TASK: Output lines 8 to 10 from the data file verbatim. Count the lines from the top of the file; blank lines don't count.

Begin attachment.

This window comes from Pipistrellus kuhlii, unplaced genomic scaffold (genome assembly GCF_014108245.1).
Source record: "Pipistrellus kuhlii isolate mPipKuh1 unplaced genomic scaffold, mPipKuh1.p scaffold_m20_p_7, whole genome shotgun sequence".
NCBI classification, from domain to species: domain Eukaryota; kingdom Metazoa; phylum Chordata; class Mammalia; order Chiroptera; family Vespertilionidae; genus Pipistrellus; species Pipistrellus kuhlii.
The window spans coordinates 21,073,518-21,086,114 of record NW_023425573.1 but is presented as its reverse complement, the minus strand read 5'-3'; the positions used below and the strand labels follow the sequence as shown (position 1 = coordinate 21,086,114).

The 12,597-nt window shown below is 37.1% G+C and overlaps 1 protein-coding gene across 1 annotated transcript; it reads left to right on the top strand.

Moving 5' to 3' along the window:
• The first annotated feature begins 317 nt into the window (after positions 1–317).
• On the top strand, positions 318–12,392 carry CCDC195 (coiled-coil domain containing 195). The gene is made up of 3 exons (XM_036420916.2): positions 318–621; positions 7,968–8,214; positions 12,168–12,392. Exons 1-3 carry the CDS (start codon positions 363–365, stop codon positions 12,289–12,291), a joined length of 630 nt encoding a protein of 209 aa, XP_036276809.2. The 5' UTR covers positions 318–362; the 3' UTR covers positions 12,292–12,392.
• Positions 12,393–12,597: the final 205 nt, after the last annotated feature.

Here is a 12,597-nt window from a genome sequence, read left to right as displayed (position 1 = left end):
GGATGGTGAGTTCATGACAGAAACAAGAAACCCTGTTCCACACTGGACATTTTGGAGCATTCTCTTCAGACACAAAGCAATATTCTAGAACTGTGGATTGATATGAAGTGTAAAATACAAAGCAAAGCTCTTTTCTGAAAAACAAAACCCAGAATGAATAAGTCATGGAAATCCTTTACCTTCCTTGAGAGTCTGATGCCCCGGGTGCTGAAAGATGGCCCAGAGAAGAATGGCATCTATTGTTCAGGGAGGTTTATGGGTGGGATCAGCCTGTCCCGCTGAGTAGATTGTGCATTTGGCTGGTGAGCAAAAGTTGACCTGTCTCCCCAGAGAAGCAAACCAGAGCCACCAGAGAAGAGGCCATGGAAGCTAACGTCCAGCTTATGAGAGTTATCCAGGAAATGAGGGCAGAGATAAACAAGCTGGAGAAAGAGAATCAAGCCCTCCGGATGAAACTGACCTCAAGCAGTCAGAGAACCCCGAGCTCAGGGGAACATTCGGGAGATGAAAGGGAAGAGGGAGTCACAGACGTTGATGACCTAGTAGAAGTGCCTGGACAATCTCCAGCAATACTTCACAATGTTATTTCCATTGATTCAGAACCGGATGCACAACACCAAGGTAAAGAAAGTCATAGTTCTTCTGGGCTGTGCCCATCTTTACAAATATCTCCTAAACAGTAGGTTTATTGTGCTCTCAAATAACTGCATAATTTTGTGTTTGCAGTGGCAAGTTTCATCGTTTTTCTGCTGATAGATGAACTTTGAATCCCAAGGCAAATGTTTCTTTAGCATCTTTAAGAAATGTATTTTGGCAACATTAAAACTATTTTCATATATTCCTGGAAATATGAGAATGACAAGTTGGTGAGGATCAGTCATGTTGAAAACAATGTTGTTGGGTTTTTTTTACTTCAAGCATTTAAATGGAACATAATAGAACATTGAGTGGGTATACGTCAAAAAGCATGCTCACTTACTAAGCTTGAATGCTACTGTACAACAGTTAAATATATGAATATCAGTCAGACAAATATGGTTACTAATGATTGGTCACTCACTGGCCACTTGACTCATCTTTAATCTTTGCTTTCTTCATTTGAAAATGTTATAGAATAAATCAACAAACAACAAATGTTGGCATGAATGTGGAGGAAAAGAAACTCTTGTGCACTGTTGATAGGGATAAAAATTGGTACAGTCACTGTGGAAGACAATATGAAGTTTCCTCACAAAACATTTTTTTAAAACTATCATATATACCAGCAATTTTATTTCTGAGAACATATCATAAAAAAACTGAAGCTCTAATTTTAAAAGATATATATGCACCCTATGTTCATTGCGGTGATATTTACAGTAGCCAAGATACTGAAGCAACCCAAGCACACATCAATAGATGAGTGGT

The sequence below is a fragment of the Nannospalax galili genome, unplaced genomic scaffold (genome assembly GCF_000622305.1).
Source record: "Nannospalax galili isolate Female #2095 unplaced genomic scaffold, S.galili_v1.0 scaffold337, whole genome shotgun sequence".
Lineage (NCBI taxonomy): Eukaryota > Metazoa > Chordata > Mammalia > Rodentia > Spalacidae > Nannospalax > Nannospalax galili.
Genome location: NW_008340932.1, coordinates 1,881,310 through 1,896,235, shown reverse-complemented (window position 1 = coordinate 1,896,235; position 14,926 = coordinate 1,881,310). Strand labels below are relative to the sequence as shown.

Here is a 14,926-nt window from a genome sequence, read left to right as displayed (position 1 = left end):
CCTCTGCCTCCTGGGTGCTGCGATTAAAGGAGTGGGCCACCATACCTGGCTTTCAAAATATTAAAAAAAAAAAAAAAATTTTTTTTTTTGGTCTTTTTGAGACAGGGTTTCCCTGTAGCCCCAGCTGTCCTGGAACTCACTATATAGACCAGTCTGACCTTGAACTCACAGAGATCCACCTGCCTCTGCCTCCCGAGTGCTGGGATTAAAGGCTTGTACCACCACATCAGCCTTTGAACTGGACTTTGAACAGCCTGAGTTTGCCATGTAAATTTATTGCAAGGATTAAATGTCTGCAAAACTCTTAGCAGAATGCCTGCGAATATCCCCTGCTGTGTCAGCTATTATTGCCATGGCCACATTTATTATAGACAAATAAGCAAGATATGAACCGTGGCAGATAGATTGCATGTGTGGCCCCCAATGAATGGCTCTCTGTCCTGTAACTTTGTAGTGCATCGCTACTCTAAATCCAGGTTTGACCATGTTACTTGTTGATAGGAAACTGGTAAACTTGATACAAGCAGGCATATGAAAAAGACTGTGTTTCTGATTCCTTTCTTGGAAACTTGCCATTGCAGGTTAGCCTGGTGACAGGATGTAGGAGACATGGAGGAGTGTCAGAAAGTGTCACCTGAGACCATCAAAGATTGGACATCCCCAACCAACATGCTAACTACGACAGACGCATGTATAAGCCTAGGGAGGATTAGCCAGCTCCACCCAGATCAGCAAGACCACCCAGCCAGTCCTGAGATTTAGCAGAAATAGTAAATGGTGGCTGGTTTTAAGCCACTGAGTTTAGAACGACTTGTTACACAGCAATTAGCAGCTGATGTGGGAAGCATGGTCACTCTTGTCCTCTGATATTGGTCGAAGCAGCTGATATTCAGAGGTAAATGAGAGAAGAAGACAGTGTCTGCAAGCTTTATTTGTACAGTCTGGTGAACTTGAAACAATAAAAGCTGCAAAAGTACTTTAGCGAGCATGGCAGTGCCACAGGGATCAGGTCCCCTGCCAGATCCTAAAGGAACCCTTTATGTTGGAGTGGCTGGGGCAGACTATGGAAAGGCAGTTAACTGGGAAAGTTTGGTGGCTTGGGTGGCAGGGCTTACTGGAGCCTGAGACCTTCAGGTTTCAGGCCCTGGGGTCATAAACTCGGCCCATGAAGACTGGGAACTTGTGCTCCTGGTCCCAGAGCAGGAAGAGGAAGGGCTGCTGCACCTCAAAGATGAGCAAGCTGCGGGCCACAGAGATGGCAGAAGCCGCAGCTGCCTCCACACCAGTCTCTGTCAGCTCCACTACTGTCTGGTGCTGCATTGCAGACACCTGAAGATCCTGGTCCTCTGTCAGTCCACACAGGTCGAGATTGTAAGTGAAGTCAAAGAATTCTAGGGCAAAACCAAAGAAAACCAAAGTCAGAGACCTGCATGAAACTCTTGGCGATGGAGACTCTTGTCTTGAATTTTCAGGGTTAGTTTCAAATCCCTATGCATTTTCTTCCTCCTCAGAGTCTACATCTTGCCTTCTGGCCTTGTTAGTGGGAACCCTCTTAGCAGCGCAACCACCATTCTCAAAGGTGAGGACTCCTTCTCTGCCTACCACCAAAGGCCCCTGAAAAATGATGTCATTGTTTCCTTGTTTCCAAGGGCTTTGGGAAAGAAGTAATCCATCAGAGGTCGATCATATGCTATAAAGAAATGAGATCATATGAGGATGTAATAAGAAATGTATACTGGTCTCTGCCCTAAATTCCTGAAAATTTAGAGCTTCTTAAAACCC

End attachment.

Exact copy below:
• On the top strand, positions 318–12,392 carry CCDC195 (coiled-coil domain containing 195). The gene is made up of 3 exons (XM_036420916.2): positions 318–621; positions 7,968–8,214; positions 12,168–12,392. Exons 1-3 carry the CDS (start codon positions 363–365, stop codon positions 12,289–12,291), a joined length of 630 nt encoding a protein of 209 aa, XP_036276809.2. The 5' UTR covers positions 318–362; the 3' UTR covers positions 12,292–12,392.
• Positions 12,393–12,597: the final 205 nt, after the last annotated feature.

Here is a 12,597-nt window from a genome sequence, read left to right as displayed (position 1 = left end):